The World

Bin Laden Death Raises Cautious Questions in Kabul

Saturday, May 7, 2011

Bin Laden's death changed little for girls and women in Afghanistan, a rights worker wrote from Kabul this week. Her words echoed the country's last-place motherhood ranking this week, which also brought sobering U.S. news.

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Lack of Jubilation

Women's eNews is a media enterprise, but these scenes of jubilation over the killing of bin Laden just weren't our amphitheater.

Wednesday, after all, brought a reminder of spreading U.S.-style restrictions on women's autonomy. That day, the U.S. House passed H.R. 3, a bill that essentially ends insurance coverage of abortion for women, even when serious health consequences are involved.

And Amnesty International added to the grim news about U.S. motherhood, finding in a study of its own that it was safer to give birth in 49 other countries than in the United States.

But if anyone cast a glow over a week of cloudy news it was Rep. John Conyers of Michigan. On May 11 he will be holding a hearing on the Maternal Health Accountability Act. The Conyers bill, according to Amnesty International, would help establish maternal mortality review committees in every state to examine pregnancy-related deaths and identify ways to reduce deaths.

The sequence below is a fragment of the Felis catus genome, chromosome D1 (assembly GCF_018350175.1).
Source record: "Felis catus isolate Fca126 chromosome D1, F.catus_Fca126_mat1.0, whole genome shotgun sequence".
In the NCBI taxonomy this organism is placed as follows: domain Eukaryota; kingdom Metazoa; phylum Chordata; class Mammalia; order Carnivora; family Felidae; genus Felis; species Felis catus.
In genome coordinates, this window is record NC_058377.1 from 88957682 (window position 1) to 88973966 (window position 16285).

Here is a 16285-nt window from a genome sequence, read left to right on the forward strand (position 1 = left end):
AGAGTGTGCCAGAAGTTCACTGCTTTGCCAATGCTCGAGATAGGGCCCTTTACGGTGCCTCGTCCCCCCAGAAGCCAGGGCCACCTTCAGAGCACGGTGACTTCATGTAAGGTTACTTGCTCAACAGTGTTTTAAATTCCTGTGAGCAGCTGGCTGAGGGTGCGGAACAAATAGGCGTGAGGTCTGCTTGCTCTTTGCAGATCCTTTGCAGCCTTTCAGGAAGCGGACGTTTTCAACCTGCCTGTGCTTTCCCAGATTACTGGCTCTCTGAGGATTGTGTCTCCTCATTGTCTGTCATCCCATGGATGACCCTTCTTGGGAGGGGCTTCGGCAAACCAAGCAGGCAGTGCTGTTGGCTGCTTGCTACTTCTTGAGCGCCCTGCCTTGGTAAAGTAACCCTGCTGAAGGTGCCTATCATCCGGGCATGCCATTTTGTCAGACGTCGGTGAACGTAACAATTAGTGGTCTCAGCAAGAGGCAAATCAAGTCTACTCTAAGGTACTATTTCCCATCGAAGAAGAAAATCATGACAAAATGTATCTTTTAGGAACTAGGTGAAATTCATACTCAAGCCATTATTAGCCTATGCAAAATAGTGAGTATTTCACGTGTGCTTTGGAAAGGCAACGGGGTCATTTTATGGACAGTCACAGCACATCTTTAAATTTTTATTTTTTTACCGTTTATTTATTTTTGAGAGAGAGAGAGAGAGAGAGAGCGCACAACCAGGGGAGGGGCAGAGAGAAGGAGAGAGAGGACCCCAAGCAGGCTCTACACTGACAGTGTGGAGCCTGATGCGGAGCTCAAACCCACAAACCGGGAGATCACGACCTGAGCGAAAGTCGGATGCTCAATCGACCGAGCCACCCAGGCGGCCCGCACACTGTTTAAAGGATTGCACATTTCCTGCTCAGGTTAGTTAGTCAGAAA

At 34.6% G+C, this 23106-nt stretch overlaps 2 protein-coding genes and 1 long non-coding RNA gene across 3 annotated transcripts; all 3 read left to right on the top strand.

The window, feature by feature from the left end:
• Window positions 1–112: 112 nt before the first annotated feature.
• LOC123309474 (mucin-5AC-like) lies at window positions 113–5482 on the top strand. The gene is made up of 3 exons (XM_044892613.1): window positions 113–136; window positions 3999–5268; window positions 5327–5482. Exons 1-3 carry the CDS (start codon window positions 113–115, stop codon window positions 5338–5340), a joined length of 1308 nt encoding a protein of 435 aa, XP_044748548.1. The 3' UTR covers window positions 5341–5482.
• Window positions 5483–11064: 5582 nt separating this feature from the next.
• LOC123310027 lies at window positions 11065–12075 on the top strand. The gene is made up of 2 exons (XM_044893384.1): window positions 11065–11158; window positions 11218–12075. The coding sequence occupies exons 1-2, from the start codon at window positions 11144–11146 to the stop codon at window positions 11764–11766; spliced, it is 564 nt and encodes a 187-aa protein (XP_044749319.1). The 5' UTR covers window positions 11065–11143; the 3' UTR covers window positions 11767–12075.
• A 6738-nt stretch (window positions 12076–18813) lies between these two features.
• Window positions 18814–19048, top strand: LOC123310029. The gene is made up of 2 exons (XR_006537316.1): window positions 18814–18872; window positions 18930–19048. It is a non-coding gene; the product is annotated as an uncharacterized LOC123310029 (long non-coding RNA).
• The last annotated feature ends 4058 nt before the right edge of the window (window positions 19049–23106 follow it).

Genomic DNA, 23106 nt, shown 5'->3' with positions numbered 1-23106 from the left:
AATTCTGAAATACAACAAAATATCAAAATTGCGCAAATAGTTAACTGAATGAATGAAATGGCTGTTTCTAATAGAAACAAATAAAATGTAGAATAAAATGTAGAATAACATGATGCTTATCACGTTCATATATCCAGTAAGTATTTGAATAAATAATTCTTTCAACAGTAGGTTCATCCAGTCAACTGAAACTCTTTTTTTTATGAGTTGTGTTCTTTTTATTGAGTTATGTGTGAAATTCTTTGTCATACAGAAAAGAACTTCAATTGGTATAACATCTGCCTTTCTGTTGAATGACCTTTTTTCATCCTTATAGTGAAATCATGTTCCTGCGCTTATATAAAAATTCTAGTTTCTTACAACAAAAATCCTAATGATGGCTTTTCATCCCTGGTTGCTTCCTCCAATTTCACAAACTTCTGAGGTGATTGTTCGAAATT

The lack of data or even major societal concern about U.S. maternal mortality--particularly among African American women--has been a major refrain in a series of articles Women's eNews has produced over the last three years on black maternal health.

The legislation, Amnesty International says, would help eliminate disparities in health care, risks and outcomes, and would improve data collection and research in order to reduce the frequency of severe maternal complications. In other words: a cause to celebrate in the streets.

Read the full weekly news wrap up here.

Corinna Barnard is editor of Women's eNews.


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H.R. 3 Uses Health Reform to Attack Choice


Lawmakers Join Push to Close Maternal Health Gaps


Women in Afghanistan

I have blogged about this matter on on whether the mistreatment of women has become so entrenched within Al Qaeda and the Taleban that Osama's death will make no difference. I truly hope not.

When a government expects a women''s shelter to hand over the fleeing woman to any family member who comes to retrieve her, there is a complete lack of understanding of the problem of violence against women. That is only part of the problems of inherent violence that has become a part of Afghan culture - it was not always so, but, once ingrained it is very difficult to remove. That is what women face, there, even with support from all over the world.
Best wishes to the women of Afghanistan!